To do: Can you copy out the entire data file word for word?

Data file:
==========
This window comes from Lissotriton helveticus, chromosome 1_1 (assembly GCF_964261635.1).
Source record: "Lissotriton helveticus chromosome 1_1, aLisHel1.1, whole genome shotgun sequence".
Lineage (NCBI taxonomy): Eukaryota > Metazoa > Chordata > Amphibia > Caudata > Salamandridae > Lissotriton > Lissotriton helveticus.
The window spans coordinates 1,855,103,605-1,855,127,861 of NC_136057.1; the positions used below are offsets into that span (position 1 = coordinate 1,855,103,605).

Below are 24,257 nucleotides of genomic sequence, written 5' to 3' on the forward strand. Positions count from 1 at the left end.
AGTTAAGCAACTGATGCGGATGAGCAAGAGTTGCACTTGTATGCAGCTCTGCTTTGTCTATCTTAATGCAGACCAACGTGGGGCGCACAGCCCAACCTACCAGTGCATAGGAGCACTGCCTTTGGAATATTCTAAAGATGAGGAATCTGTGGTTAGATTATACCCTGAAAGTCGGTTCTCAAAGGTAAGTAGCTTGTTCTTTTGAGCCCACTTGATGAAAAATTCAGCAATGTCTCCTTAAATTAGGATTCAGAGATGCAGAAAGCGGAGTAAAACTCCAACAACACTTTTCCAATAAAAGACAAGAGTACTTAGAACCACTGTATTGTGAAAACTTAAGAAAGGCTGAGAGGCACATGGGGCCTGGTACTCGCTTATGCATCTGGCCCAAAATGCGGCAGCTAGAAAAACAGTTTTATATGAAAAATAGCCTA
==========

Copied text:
This window comes from Lissotriton helveticus, chromosome 1_1 (assembly GCF_964261635.1).
Source record: "Lissotriton helveticus chromosome 1_1, aLisHel1.1, whole genome shotgun sequence".
Lineage (NCBI taxonomy): Eukaryota > Metazoa > Chordata > Amphibia > Caudata > Salamandridae > Lissotriton > Lissotriton helveticus.
The window spans coordinates 1,855,103,605-1,855,127,861 of NC_136057.1; the positions used below are offsets into that span (position 1 = coordinate 1,855,103,605).

Below are 24,257 nucleotides of genomic sequence, written 5' to 3' on the forward strand. Positions count from 1 at the left end.
AGTTAAGCAACTGATGCGGATGAGCAAGAGTTGCACTTGTATGCAGCTCTGCTTTGTCTATCTTAATGCAGACCAACGTGGGGCGCACAGCCCAACCTACCAGTGCATAGGAGCACTGCCTTTGGAATATTCTAAAGATGAGGAATCTGTGGTTAGATTATACCCTGAAAGTCGGTTCTCAAAGGTAAGTAGCTTGTTCTTTTGAGCCCACTTGATGAAAAATTCAGCAATGTCTCCTTAAATTAGGATTCAGAGATGCAGAAAGCGGAGTAAAACTCCAACAACACTTTTCCAATAAAAGACAAGAGTACTTAGAACCACTGTATTGTGAAAACTTAAGAAAGGCTGAGAGGCACATGGGGCCTGGTACTCGCTTATGCATCTGGCCCAAAATGCGGCAGCTAGAAAAACAGTTTTATATGAAAAATAGCCTA